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How a court divides the marital assets in an Arkansas divorce

On Behalf of | Apr 12, 2024 | Divorce

The prospects of ending a marriage can create a lot of questions and a certain level of concern for many here in Arkansas and across the nation who are considering or already facing this scenario. If you are one of these individuals, one of your primary worries probably involves the financial aspects of your divorce. Therefore, gaining an understanding of how the division of marital assets works could benefit you both during the proceedings and in your post-divorce future.

Arkansas is an equitable distribution state where a court has the authority to distribute all of a couple’s marital property in what it deems as a fair manner. Because fair doesn’t always mean equal, this can create a large variance in the amount of certain qualifying assets you could be entitled to receive. Below are some of the things a court will take into consideration when making its determinations:

  • How much income each spouse makes and what each spouse does for a living
  • Each individual’s ability to find adequate employment if needed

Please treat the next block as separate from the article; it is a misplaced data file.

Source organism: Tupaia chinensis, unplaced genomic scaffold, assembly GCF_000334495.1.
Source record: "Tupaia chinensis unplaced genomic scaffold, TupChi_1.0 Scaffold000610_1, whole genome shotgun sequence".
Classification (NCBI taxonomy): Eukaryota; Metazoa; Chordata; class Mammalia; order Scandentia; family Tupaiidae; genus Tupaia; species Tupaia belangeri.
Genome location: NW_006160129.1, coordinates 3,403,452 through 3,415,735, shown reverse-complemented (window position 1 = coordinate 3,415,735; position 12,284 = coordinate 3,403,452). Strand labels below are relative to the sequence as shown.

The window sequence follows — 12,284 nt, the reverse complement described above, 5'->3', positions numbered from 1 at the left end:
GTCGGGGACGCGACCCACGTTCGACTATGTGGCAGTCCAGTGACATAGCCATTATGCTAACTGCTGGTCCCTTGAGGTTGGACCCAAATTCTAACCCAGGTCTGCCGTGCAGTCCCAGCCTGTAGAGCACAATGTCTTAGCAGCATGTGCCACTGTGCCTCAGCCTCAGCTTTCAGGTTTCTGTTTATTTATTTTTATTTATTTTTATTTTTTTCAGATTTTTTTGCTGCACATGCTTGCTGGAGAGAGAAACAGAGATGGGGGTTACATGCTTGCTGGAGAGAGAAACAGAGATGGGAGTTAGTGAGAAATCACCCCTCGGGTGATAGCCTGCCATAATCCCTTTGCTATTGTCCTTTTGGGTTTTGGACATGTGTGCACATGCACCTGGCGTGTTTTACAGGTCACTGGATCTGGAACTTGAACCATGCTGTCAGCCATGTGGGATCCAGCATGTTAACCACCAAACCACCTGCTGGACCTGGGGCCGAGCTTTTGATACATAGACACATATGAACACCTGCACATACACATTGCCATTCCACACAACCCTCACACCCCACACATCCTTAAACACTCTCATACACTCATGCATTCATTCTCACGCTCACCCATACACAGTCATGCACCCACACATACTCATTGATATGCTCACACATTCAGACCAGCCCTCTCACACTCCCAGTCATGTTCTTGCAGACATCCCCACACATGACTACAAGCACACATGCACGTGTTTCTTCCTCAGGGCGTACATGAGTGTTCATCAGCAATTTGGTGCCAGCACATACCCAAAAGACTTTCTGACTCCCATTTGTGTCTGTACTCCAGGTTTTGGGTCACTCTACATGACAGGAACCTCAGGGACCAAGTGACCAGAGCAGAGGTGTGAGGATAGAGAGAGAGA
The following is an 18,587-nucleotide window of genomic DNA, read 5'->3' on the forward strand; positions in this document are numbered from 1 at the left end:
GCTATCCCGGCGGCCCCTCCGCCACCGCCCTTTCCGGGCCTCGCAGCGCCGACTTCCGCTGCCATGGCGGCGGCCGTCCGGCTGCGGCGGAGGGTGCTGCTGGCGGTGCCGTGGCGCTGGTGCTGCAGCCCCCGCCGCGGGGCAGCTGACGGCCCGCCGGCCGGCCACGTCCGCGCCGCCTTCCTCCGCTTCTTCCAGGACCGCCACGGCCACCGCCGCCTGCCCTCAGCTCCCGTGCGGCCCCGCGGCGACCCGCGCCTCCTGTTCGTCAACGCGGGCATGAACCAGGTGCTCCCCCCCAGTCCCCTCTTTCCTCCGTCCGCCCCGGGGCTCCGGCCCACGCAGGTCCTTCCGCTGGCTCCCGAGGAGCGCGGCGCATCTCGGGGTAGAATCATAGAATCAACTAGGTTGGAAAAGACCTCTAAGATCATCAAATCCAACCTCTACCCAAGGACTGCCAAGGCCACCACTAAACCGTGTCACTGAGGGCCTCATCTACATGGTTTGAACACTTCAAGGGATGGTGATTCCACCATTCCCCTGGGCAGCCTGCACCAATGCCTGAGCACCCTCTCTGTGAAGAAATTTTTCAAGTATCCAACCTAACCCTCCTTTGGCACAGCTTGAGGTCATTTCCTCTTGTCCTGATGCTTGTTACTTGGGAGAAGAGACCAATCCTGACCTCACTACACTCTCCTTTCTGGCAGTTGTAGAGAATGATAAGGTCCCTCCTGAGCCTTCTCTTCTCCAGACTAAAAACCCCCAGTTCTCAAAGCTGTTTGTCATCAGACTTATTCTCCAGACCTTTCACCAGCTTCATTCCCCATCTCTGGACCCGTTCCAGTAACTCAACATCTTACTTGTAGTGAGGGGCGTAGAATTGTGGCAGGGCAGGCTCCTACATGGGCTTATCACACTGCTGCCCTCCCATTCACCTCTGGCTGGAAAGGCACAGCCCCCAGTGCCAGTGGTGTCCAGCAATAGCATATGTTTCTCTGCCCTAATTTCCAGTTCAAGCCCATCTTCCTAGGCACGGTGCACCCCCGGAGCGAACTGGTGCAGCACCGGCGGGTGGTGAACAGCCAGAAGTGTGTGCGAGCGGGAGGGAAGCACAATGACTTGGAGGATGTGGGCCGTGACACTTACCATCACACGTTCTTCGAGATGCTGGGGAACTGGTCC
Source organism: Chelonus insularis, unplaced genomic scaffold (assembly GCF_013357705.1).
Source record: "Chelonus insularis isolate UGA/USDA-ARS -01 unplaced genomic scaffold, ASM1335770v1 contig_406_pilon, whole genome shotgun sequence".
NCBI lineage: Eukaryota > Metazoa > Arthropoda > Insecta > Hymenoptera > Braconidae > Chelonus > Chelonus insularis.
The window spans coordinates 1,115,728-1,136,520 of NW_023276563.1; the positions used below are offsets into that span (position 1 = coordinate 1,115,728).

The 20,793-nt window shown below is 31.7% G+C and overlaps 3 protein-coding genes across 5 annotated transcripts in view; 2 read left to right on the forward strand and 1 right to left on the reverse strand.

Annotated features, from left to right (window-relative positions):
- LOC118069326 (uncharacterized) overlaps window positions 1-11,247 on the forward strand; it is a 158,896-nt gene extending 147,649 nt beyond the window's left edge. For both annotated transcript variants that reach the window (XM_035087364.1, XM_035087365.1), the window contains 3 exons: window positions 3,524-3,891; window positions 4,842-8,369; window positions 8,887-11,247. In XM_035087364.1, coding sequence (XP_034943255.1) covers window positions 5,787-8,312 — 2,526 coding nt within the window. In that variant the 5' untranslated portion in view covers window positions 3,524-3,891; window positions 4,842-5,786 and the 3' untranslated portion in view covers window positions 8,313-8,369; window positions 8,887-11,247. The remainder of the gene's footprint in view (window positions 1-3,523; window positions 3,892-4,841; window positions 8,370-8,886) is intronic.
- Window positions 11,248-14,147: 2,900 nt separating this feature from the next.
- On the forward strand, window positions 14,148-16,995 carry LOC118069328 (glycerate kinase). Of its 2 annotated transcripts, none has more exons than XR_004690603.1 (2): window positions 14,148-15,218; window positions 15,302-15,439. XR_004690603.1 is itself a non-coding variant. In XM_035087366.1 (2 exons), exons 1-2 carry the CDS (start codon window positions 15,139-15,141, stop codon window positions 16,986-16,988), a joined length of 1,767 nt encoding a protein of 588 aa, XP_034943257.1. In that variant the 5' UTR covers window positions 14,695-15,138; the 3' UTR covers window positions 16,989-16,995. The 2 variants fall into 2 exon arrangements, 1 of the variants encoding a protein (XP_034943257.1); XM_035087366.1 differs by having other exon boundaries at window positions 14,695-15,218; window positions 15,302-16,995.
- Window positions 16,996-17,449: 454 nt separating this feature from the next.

• The duration of the marriage
  • The age and overall well-being of each spouse
  • Potential tax repercussions for the division of certain assets
  • Both the direct and indirect contribution of each party to the marital property

Another matter where doing your due diligence could prove critical to your future best interests involves preparations and planning for how to address the highly valued items in your proceedings. Some of the most common of these important marital assets include the following:

  • The marital home: There may be several different options for what happens to your marital home, such as you being able to keep the house in exchange for your soon-to-be ex-spouse receiving something of equal value in return, or you could sell the home with the proceeds subsequently becoming eligible for division.
  • Real estate properties: If you or your partner purchased any form of real estate during the marriage, it will most likely be part of the division of assets.
  • 401(k)s and other retirement accounts: The majority of personal financial accounts and company retirement plans are typically subject to division.

Finally, if you or your partner owns a business, there’s a chance that it could qualify as marital property. With so much at stake and so many different complex matters you could encounter during the financial aspects of your divorce, you owe it to yourself to take advantage of the professional support readily available to you. An experienced family law attorney can carefully guide you through every step of the process, allowing you to better focus on the future and increasing your odds of achieving the best settlement possible.